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Museum Exhibits Under Threat, As the Way We See Museums Changes

May 07, 2019 2:21 PM | Office IFCPP (Administrator)

Reposted from Stuff

Changing expectations about what we want to see at museums is making it harder for curators to protect exhibits.

Those involved in the sector say museums are expected to provide a "personal experience" and visitors are no longer content to stand and look at exhibits. Interactive displays are becoming the norm, as museums look to engage with visitors.

On Saturday a woman who climbed on top of a rare $700,000 motorcycle exhibit at Te Papa highlighted the challenge facing curators.

That led to another person coming forward after visiting the Ko Rongowhakaata: The Story of Light and Shadow exhibition at Te Papa.

He described a child running amok with no parental supervision and aggressively pulling on a traditional flax piupui (skirt) on display.

  Te Papa spokeswoman Kate Camp said the museum covers three rugby fields and it is not possible to have staff observing everything that goes on.

"With thousands of visitors a day there are always times when people will be in a space without staff right next to them. Most people are really sensible and respectful."

Te Papa is a hands-on, interactive, and kid-friendly museum and the "vast majority" of visitors follow the rules and do not cause problems, she said.

Allowing visitors to touch exhibits is a feature of Te Papa and she would not like to see that change. An exhibition opening shortly, even allows people to touch a genuine moa fossil.

"That's an experience you're not going to get anywhere else in the world."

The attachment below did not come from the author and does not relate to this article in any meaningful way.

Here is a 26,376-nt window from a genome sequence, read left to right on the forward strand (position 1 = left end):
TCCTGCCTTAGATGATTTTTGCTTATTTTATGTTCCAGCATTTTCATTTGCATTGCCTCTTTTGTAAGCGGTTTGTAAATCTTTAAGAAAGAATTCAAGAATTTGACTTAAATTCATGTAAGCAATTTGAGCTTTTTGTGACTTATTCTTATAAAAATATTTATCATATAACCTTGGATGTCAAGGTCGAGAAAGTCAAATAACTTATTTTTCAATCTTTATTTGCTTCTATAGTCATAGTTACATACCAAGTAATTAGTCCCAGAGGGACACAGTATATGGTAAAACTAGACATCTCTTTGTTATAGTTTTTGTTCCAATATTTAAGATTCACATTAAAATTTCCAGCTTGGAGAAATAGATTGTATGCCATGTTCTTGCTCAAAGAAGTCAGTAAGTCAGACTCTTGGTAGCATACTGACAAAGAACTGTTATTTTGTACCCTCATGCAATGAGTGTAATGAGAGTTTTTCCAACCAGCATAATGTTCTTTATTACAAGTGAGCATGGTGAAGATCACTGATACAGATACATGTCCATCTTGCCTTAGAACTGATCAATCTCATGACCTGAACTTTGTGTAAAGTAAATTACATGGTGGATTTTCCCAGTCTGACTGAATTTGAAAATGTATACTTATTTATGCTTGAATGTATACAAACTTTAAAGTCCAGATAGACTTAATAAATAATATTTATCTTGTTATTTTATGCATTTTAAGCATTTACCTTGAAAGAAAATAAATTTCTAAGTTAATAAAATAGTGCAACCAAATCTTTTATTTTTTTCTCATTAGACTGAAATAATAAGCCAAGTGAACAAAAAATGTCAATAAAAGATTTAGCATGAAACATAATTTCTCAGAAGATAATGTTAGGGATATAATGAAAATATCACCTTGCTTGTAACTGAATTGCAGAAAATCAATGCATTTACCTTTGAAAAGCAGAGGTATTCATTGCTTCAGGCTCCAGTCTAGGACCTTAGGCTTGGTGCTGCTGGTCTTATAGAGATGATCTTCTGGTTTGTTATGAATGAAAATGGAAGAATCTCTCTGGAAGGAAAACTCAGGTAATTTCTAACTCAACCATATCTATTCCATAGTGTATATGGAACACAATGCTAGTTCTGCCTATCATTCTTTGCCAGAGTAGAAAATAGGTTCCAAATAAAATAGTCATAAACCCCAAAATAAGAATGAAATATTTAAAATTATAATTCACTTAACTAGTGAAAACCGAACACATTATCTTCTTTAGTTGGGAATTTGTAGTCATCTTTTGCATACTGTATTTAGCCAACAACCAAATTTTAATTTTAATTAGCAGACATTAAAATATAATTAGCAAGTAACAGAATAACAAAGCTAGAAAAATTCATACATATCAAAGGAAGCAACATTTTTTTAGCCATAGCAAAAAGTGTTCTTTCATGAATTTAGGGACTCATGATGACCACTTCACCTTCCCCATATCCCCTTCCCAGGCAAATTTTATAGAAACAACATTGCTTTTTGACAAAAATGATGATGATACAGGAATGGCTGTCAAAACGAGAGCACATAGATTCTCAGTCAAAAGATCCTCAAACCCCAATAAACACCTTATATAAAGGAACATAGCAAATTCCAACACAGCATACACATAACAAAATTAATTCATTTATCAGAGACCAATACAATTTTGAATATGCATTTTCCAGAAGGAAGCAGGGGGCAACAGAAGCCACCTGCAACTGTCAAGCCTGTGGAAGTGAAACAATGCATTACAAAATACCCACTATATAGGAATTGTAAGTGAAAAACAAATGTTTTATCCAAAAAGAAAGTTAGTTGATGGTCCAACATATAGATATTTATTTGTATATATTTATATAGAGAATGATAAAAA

Museums Aotearoa executive director Phillipa Tocker said getting the balance right between making exhibitions interesting and protecting displays was not easy.

Visitors are now looking for a "personal experience" rather than just looking at static exhibits.

Curators have to not only think about how people can enjoy an exhibit but also how the exhibit can be kept safe.

A recent visit to the Waiouru Army Museum highlighted the challenge for museums, she said.

"There was a sign saying 'our motorcycles don't jump on your children so please don't let your children jump on us'."

In America, museums have uniformed security staff, that was not something she would not like to see here.

New Zealand Rugby Museum curator Stephen Berg said the museum experience is changing.

The museum has a scrum machine, which visitors are encouraged to test their strength against. The bolts holding it to the floor have been damaged twice with some visitors setting out to see how strong the machine is.

People taking selfies and children not being supervised by parents are security issues that have to be dealt with.

"Kids in the interactive area can become a bit boisterous, we do not throw them out, we just say 'you have had enough'."

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